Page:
Sunday, December 05, 2004

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Farbrengen & Jerusalem

In searching for a definition-link in my last post, I came across this site: I've seen their material in their occasional holiday paper publication in the past, and it's a nice site to visit. Their home page has some great thoughts pertinent to this blog's focus:

Throughout the year, children, families and tourists have been brutally murdered. On September 11, the world witnessed one of the most horrific terrorist acts of history. A reason offered by the terrorists and their sympathizers? Jerusalem.

Jewish mysticism teaches that Jerusalem is the barometer of the world. She cannot be at peace if the world is at war, and what occurs within her walls affects all of humanity. All prayers travel through Jerusalem to the Heavens; simultaneously, G-d showers blessings upon Jerusalem, and from there they radiate into the world.

She is remembered every day in each of our (Jewish) prayers, at (Jewish) weddings, (Jewish) funerals and at every Jewish occasion. Synagogues all over the world face her direction. Though our ancestors were exiled from Jerusalem over 2,000 years ago, she has never left us. Is it not significant that the entire world is so concerned with what Jews have focused on for thousands of years?

The Midrash tells a story of two brothers who lived on separate sides of a mountain. One was blessed with a wife and children, but was poor; the other was blessed with wealth, but had no family.

They became partners in a farm and split its produce evenly. Since they loved each other dearly, each felt the other’s plight. The wealthy brother thought, “My brother has a large family. He needs this more than I,” and he would secretly move some of his produce to his brother’s section in the middle of the night. The brother with the family thought, “My brother is all alone, with no one to take care of him. He needs this more than I,” and he would secretly move some of his produce to his brother’s section.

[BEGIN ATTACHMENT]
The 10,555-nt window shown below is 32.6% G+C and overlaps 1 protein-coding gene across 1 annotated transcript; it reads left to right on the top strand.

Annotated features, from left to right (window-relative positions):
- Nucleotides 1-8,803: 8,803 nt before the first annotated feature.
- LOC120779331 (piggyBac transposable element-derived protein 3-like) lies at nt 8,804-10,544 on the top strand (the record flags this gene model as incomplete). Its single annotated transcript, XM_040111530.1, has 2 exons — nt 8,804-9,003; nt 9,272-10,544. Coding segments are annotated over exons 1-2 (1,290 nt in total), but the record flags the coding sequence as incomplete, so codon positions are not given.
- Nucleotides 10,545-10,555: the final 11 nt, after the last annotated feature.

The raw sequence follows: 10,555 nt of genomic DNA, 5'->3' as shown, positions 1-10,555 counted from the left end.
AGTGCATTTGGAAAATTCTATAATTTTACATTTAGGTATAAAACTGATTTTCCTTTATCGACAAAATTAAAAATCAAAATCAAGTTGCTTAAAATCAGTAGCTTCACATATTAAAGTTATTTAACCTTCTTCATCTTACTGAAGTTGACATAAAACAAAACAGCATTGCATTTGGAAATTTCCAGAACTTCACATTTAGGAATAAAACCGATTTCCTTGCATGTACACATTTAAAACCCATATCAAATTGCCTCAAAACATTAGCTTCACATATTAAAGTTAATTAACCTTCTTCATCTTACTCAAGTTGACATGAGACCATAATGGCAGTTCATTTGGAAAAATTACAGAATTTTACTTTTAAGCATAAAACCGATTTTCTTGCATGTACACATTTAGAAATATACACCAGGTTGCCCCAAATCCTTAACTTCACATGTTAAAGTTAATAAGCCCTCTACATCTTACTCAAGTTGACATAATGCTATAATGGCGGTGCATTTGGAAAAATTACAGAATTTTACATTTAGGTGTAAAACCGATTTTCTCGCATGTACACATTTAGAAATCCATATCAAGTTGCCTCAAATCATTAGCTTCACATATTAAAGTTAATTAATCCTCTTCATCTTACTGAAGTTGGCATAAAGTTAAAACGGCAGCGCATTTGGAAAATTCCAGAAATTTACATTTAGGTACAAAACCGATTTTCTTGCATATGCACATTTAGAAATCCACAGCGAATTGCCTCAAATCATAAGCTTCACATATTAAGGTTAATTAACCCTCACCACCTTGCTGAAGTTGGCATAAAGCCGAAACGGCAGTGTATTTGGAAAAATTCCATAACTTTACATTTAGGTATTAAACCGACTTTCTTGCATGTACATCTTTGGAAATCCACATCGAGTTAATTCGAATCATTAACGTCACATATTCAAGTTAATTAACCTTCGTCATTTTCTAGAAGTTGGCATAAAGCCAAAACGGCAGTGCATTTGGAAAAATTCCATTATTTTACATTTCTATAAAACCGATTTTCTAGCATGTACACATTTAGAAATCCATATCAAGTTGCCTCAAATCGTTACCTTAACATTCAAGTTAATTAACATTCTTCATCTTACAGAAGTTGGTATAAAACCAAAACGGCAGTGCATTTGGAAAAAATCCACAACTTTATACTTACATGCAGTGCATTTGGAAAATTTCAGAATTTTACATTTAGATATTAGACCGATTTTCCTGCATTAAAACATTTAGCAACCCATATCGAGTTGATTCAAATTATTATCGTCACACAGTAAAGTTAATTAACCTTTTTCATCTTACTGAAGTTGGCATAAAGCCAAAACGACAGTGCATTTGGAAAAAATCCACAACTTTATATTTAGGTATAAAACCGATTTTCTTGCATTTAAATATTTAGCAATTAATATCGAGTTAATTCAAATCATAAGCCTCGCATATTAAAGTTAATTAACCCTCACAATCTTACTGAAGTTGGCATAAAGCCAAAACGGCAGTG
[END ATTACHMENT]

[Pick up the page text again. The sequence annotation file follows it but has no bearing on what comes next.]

Each was amazed that, no matter how much he gave away, his produce did not diminish. Knowing that G-d works in mysterious ways, they didn’t question too much. Then late one night, they ran into each other at the top of the mountain. Both were carrying some produce. They fell into each other’s arms and cried.

Their actions, so pure and selfless, affected the very mountain upon which they stood. G-d vowed that His presence would never leave this place. This farm later became a village, then a city, and eventually the capital of the Jewish nation under King David. Her name: Jerusalem.

These acts of kindness which gave birth to Jerusalem sustain her to this day. Unlike any other city, she represents a state of consciousness to which we can all aspire. In fact, the Torah tells of the day when Jerusalem will extend throughout the globe.


The Zohar teaches that the world is now on the threshold of this consciousness, and that the forces of darkness and despair will stop at nothing to prevent her dawn. Particularly at this critical time, our every thought, word and deed can illuminate the world. As the Lubavitcher Rebbe teaches, “All it takes is one good deed to change the world for good.”

Their mysticism article is quite nice as well.


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